Things email is good for
- sharing information with anyone – everyone has email
- covering your backside
- following up on conversations
- moving documents from one location to another
- passive aggressive communication
- pretending you’ve done something
- reaching people who don’t respond to other methods of communication
- showing your boss you’ve done something
- tracking communication
- receiving information without requiring apps or special software
Things email is not good for
- urgent communication
- group conversations
- to do lists
- peace of mind
- getting things done
Email (literally “electronic mail”) is brilliant. Many modern businesses could not function without it. The ability to reach pretty much anyone in the world, at any time, from almost any sort of device, is an astonishing technological feat and has made many things we take for granted possible.
Email is ubiquitous. It is difficult to find someone who has a connection to the internet who does not have an email address. Many people have at least 2; a “work” email and a “personal” email, although the lines are often blurred.
Sensationally, email can be free. Use any connected device, go to google or yahoo or Microsoft or thousands of other sites and sign up for free email, often with gigabytes of potential storage. Did anyone else have an @beer.com email address?
For many people email has become a burden. Overladen inboxes full of head office missives, group emails, multiple cc’s and email threads hundreds of messages long has created stress, caused people to lose focus on what is really important and sucks literally millions of hours a day from worldwide productivity.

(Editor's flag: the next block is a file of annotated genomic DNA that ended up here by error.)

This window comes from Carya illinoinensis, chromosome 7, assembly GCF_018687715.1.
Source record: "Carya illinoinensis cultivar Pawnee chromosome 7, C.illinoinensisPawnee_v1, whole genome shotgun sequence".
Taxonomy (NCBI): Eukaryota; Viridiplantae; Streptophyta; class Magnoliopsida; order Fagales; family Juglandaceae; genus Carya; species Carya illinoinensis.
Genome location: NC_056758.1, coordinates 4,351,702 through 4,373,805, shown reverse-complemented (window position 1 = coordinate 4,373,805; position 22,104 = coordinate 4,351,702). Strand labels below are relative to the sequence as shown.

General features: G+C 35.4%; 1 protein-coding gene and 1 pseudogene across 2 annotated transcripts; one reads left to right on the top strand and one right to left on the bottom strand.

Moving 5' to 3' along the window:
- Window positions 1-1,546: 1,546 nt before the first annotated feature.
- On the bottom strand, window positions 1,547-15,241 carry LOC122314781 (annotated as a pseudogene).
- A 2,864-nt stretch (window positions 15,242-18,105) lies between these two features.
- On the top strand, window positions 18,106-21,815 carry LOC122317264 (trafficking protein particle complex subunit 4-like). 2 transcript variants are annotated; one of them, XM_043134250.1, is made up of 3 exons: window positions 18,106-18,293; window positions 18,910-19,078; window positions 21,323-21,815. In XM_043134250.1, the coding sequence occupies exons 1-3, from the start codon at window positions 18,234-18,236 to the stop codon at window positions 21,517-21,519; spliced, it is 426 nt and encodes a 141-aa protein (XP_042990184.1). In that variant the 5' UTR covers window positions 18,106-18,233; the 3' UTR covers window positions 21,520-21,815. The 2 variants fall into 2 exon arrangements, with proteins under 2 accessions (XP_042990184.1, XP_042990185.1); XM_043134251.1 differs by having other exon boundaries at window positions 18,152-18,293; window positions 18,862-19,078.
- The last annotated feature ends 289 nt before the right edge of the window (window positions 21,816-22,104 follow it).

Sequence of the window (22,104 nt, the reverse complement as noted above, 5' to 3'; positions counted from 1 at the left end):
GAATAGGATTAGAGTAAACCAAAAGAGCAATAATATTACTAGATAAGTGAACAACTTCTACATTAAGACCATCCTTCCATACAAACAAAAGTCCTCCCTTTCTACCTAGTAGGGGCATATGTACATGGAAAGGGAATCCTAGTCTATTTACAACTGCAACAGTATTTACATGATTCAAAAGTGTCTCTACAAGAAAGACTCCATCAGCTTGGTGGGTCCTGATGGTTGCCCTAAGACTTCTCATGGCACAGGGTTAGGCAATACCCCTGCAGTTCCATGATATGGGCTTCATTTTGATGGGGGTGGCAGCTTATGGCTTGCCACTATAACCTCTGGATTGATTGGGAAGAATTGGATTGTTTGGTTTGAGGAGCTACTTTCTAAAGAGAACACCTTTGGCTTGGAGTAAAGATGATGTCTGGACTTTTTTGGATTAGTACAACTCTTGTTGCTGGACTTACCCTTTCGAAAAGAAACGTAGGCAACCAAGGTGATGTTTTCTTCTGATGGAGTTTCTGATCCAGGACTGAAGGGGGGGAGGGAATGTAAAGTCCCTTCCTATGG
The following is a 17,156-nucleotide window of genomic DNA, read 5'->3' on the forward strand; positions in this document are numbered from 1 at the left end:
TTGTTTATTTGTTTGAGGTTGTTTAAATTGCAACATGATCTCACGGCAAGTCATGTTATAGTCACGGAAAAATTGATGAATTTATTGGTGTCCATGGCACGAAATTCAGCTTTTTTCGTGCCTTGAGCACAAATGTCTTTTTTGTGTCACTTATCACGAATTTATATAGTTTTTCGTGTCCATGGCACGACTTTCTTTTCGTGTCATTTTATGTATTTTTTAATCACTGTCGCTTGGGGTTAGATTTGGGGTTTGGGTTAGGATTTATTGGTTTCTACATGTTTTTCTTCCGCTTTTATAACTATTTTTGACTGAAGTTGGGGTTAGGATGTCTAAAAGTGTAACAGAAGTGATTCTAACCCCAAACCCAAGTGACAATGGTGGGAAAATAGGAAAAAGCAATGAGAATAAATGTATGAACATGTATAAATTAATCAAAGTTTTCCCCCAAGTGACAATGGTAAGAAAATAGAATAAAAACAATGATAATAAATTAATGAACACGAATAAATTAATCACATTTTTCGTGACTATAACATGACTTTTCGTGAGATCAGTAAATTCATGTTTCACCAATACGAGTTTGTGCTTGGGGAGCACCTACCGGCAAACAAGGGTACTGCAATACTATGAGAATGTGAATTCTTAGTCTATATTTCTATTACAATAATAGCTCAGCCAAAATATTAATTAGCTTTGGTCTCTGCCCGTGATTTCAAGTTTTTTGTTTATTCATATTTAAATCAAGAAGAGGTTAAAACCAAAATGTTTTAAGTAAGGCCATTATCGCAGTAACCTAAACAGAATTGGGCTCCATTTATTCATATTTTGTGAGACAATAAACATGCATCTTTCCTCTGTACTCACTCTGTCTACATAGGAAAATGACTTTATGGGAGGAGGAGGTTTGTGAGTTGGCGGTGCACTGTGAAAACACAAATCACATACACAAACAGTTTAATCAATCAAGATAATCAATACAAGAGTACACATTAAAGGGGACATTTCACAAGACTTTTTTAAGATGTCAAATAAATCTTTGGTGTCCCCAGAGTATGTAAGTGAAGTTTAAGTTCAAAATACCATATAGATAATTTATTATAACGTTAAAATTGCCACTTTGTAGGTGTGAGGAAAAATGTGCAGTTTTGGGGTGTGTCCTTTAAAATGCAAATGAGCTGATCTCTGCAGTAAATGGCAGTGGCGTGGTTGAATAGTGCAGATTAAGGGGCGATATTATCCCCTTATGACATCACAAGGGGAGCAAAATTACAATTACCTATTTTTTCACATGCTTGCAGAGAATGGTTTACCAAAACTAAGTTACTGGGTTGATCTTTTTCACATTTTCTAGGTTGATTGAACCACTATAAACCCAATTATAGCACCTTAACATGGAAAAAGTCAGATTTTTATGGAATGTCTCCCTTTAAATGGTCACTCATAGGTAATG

Instead of email being a worthwhile business and lifestyle tool, it has become a task in itself. “Checking my email” is now a thing people do instead of other things. Checking email can happen at the dinner table, at the traffic lights and even when driving the car.
Email does not have to be a bad thing. Email does not have to run your life. It can be used for good and can work for you instead of you working for email.
We’re going to cover some key areas here. Implementing all will give you full control. Implementing some will be beneficial. Even for you to think differently about how and when you use email will help you.
Key areas of focus:
- Check email when you want to, not when the machine tells you to
- When should you send email?
- When should you reply to email?
- What emails should be replied to?
- Folders and email filing.
- Inbox rules.
- Auto responders.
- Training others to use email better.
- Optional tools.
Before I move on. I know many who read this are thinking “but I’m different” and you’re right. Everyone’s unique but the problems we face are common. Not everything I talk about will work for you, but most of it will. Even if you only save 15 minutes a day, reduce your stress level by a little bit or just increase your clarity and focus, these are worthwhile achievements.